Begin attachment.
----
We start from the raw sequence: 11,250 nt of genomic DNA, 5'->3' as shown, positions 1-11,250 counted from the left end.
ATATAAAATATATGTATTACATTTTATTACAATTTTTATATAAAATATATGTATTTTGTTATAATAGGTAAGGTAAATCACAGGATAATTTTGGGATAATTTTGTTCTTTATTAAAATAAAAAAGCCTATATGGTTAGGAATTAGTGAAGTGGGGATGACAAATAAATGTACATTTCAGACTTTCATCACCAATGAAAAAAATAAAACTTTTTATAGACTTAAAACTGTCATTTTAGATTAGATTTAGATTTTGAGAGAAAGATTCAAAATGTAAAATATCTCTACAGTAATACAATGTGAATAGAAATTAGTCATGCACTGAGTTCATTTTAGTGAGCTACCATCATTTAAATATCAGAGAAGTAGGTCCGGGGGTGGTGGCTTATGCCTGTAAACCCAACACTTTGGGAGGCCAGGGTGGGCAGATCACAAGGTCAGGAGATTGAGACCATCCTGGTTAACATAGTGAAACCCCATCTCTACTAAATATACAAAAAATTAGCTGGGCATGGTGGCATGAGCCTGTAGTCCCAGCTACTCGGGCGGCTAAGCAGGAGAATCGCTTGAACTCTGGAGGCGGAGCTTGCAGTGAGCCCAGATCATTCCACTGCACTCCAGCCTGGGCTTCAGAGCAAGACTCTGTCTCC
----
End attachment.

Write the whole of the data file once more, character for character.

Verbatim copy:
We start from the raw sequence: 11,250 nt of genomic DNA, 5'->3' as shown, positions 1-11,250 counted from the left end.
ATATAAAATATATGTATTACATTTTATTACAATTTTTATATAAAATATATGTATTTTGTTATAATAGGTAAGGTAAATCACAGGATAATTTTGGGATAATTTTGTTCTTTATTAAAATAAAAAAGCCTATATGGTTAGGAATTAGTGAAGTGGGGATGACAAATAAATGTACATTTCAGACTTTCATCACCAATGAAAAAAATAAAACTTTTTATAGACTTAAAACTGTCATTTTAGATTAGATTTAGATTTTGAGAGAAAGATTCAAAATGTAAAATATCTCTACAGTAATACAATGTGAATAGAAATTAGTCATGCACTGAGTTCATTTTAGTGAGCTACCATCATTTAAATATCAGAGAAGTAGGTCCGGGGGTGGTGGCTTATGCCTGTAAACCCAACACTTTGGGAGGCCAGGGTGGGCAGATCACAAGGTCAGGAGATTGAGACCATCCTGGTTAACATAGTGAAACCCCATCTCTACTAAATATACAAAAAATTAGCTGGGCATGGTGGCATGAGCCTGTAGTCCCAGCTACTCGGGCGGCTAAGCAGGAGAATCGCTTGAACTCTGGAGGCGGAGCTTGCAGTGAGCCCAGATCATTCCACTGCACTCCAGCCTGGGCTTCAGAGCAAGACTCTGTCTCC